Alan McLoughlin, the player whose goal saw the Republic of Ireland qualify for USA ’94, has died at the age of just 54 after a battle with cancer.
The former Portsmouth and Swindon midfielder revealed in March he was preparing to undergo a course of radiotherapy following surgery to remove a tumour from his vertebrae, nine years after being diagnosed with a kidney tumour.
McLoughlin also said he was told by doctors in November 2019 that the cancer had spread to other parts of his body, and that he had been rushed to hospital this year with a fractured neck after his vertebrae had crumbled.
His death was confirmed in a statement issued by the FAI, which offered its condolences to his wife Debbie and their daughters Abby and Megan: “Alan had bravely faced into a second battle with cancer in recent months with his courage in adversity an example to all those who knew him and loved him.”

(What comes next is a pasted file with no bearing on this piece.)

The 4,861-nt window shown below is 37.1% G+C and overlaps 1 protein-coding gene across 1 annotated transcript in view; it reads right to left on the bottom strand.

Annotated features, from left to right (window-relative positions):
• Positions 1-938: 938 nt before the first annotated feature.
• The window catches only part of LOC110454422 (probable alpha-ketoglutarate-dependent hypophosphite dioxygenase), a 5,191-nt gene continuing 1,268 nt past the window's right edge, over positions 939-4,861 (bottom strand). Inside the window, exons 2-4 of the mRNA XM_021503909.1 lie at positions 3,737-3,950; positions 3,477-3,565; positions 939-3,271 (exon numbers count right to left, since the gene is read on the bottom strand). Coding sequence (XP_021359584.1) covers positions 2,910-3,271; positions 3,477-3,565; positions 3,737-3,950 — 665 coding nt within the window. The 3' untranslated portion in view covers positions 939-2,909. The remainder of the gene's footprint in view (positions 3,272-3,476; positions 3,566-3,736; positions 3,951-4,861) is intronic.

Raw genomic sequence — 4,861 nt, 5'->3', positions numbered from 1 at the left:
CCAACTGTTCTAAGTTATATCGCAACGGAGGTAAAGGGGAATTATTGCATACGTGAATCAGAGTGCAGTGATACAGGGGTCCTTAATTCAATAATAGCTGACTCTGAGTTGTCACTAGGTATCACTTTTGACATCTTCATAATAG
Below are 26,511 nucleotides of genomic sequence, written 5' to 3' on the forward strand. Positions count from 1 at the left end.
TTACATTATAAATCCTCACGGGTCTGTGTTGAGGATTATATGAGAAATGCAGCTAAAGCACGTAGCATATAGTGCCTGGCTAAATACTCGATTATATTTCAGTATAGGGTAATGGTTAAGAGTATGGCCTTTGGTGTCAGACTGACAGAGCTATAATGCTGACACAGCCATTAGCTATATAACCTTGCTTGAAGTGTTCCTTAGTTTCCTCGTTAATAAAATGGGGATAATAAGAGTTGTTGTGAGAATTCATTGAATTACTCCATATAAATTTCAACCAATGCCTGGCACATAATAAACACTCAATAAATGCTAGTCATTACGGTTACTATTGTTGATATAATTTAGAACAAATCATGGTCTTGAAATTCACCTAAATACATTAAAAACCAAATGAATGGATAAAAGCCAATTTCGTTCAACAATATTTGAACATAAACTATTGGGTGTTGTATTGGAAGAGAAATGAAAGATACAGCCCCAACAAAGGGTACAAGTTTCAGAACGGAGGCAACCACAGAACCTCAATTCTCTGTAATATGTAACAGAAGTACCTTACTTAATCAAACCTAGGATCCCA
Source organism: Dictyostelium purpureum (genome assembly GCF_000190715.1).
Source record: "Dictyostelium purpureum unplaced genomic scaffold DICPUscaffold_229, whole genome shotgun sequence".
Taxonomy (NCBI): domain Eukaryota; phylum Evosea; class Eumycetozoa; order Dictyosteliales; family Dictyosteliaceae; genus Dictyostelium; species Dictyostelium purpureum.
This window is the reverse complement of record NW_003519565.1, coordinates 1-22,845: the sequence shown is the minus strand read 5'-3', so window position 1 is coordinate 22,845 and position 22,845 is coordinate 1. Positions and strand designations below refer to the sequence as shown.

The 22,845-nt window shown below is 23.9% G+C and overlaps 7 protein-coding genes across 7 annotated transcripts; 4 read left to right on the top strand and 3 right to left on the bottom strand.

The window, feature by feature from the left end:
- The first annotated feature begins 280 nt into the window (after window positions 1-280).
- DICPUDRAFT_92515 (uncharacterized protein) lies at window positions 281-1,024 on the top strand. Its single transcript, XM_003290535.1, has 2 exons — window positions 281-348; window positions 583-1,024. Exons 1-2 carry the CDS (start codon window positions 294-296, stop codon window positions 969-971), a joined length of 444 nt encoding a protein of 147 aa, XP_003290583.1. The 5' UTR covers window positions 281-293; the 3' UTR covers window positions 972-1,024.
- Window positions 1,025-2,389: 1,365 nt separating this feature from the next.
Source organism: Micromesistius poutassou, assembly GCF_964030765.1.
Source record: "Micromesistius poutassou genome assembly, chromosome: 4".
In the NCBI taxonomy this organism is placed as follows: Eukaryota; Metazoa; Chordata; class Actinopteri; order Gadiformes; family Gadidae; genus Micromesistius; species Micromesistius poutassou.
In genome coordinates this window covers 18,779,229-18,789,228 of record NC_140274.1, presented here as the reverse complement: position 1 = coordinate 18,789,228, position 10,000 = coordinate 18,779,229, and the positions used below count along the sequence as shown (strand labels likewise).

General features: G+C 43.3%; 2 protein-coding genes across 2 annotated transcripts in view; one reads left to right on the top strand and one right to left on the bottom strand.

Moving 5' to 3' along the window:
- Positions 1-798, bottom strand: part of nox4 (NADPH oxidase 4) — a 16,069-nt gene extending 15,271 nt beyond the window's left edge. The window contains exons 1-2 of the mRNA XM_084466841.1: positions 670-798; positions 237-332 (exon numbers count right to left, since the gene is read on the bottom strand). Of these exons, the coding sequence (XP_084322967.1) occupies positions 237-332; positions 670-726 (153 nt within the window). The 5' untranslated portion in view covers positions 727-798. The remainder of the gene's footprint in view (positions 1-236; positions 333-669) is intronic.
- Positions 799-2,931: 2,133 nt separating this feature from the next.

The midfielder began his career as an apprentice at his hometown club Manchester United, but it was at Pompey where he settled, making more than 350 appearances during a seven-year stay.
Alan won 42 caps for Ireland and wrote himself into the nation’s sporting folklore with the equaliser he scored in a World Cup qualifier against Northern Ireland at Windsor Park in 1993 which sent Jack Charlton’s team to the US the following summer.
FAI President Gerry McAnaney said: “Alan will always be remembered for that goal in Belfast 18 years ago, a goal that brought the entire country to its feet. He was a great player for Ireland, a fantastic footballing man who coached so many young players and a very proud family man.”